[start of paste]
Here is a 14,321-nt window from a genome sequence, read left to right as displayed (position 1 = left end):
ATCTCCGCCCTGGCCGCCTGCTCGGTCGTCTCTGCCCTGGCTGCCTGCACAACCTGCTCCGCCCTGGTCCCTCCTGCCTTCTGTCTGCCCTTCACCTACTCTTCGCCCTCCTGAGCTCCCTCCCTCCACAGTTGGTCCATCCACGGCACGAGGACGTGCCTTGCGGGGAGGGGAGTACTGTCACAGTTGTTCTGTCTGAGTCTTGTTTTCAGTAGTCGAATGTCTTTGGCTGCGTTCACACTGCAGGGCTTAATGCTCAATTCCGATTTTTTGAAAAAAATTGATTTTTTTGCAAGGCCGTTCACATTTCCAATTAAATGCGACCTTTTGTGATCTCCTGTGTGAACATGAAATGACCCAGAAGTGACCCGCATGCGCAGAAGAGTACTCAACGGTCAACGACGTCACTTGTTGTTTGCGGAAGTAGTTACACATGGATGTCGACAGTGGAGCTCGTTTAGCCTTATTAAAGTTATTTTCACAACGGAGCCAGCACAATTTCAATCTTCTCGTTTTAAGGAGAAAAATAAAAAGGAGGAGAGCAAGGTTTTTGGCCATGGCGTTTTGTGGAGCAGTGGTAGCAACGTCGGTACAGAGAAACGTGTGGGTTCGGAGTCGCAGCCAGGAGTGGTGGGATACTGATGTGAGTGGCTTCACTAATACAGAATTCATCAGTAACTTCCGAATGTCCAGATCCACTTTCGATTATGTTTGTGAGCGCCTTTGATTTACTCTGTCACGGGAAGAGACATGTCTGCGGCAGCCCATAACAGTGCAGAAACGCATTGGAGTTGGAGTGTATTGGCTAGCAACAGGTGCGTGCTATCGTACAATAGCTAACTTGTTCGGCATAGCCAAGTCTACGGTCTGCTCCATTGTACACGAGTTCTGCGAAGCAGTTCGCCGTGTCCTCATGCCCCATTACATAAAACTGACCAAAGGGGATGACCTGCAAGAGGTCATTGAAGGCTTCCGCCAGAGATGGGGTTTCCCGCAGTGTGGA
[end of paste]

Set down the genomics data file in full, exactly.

Here is a 14,321-nt window from a genome sequence, read left to right as displayed (position 1 = left end):
ATCTCCGCCCTGGCCGCCTGCTCGGTCGTCTCTGCCCTGGCTGCCTGCACAACCTGCTCCGCCCTGGTCCCTCCTGCCTTCTGTCTGCCCTTCACCTACTCTTCGCCCTCCTGAGCTCCCTCCCTCCACAGTTGGTCCATCCACGGCACGAGGACGTGCCTTGCGGGGAGGGGAGTACTGTCACAGTTGTTCTGTCTGAGTCTTGTTTTCAGTAGTCGAATGTCTTTGGCTGCGTTCACACTGCAGGGCTTAATGCTCAATTCCGATTTTTTGAAAAAAATTGATTTTTTTGCAAGGCCGTTCACATTTCCAATTAAATGCGACCTTTTGTGATCTCCTGTGTGAACATGAAATGACCCAGAAGTGACCCGCATGCGCAGAAGAGTACTCAACGGTCAACGACGTCACTTGTTGTTTGCGGAAGTAGTTACACATGGATGTCGACAGTGGAGCTCGTTTAGCCTTATTAAAGTTATTTTCACAACGGAGCCAGCACAATTTCAATCTTCTCGTTTTAAGGAGAAAAATAAAAAGGAGGAGAGCAAGGTTTTTGGCCATGGCGTTTTGTGGAGCAGTGGTAGCAACGTCGGTACAGAGAAACGTGTGGGTTCGGAGTCGCAGCCAGGAGTGGTGGGATACTGATGTGAGTGGCTTCACTAATACAGAATTCATCAGTAACTTCCGAATGTCCAGATCCACTTTCGATTATGTTTGTGAGCGCCTTTGATTTACTCTGTCACGGGAAGAGACATGTCTGCGGCAGCCCATAACAGTGCAGAAACGCATTGGAGTTGGAGTGTATTGGCTAGCAACAGGTGCGTGCTATCGTACAATAGCTAACTTGTTCGGCATAGCCAAGTCTACGGTCTGCTCCATTGTACACGAGTTCTGCGAAGCAGTTCGCCGTGTCCTCATGCCCCATTACATAAAACTGACCAAAGGGGATGACCTGCAAGAGGTCATTGAAGGCTTCCGCCAGAGATGGGGTTTCCCGCAGTGTGGA